A Cardboard Castle? An Inside History of the Warsaw Pact, 1955-1991

By Vojtech Mastny; Malcolm Byrne | Go to book overview

Document No. 43: East German Analysis of the
NATO "Fallex 66" Exercise, 1967

Each autumn, NATO held a major command post exercise known as "Fallex." This East German analysis of Fallex 66, carried out on West German territory, provides an interesting perspective of NATO capabilities from the point of view of the adversary. One of its main conclusions is that the Western alliance showed an impressive ability to defend the Federal Republic. According to the scenario of the exercise, Warsaw Pact forces would be able to penetrate up to 110 kilometers inside the country before being forced to retreat and deal with a counter-offensive on East German and Czechoslovak territory. The study found that the West's use of tactical nuclear weapons would be particularly effective, especially in destroying enemy aircraft before they could take off. Interestingly, some Western records of Fallex 66 were only recently published by a German Social Democratic parliamentarian who wanted to expose NATO's plans for extensive use of nuclear weapons, which he argued underlined the impossibility of defending West Germany by conventional means.9Clearly, the East Germans were less skeptical. The level of detail in their analysis, furthermore, shows that they had access to very sensitive military information. This is supported by the testimony of a former Stasi analyst who has written that East German intelligence was receiving infor- mation directly from its agents on the spot.10Unfortunately, this kind of detail is usu- ally unavailable from official Western sources.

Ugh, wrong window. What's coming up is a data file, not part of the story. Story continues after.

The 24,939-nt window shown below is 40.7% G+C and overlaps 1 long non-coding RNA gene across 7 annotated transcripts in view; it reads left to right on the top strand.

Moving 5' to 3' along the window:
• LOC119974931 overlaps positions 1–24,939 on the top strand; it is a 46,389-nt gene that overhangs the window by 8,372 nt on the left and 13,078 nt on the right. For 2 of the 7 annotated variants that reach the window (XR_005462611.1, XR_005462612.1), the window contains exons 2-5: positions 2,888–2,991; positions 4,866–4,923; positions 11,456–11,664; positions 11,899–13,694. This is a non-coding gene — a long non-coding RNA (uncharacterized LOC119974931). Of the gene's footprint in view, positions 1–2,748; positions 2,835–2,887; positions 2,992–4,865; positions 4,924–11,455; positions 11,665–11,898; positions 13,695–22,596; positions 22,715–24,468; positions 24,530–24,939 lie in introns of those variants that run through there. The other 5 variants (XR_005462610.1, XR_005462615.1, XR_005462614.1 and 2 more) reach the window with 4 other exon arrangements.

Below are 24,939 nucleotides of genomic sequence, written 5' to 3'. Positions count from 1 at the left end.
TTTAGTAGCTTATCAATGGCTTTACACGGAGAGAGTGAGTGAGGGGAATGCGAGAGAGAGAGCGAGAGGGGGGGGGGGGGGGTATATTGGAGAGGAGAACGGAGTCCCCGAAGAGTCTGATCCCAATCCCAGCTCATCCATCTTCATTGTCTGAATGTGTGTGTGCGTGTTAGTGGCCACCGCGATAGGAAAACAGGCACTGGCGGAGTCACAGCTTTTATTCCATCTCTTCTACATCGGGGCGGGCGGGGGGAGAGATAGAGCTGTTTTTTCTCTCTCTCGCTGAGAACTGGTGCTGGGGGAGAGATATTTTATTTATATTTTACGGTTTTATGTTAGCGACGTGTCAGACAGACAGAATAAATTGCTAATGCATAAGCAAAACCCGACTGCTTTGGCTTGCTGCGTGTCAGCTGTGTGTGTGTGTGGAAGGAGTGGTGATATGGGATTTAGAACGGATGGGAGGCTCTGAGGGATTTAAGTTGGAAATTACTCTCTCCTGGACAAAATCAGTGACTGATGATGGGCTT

The exercise "Fallex 66" is divided into the preliminary and the main exercise; the main exercise consisted of three independent parts.

The 5-day preliminary exercise was carried out with reduced numbers at the locations and was essentially meant to prepare for the main exercise. During its course the first phase of the NATO states' transition from peace time to war time was developed by the staffs in their areas of exercise.

The first part of the "main" exercise, called "Top Gear," followed the pre-exercise and included the immediate preparation and conduct of a limited war, including the limited deployment of nuclear weapons. (Duration of this stage of the exercise: 5 days.)

During the second part of the "main" exercise, called "Jolly Roger," the organization, maintenance and conduct of operations of NATO troops was practiced under the condition of the initial phase of a general nuclear war.

This exercise started from the same initial position as the previous partial exercise. The participants were supposed to proceed from the previously practiced assum

9 Wolfram Dorn, So heiss war der Kalte Krieg: Fallex 66, "[This Hot Was the Cold War: Fallex 66]" (Cologne: Dittrich, 2002).

10 The analyst, Heinz Busch, worked in the office of Markus Wolf. Unpublished manuscript provided to Bernd Schaefer.

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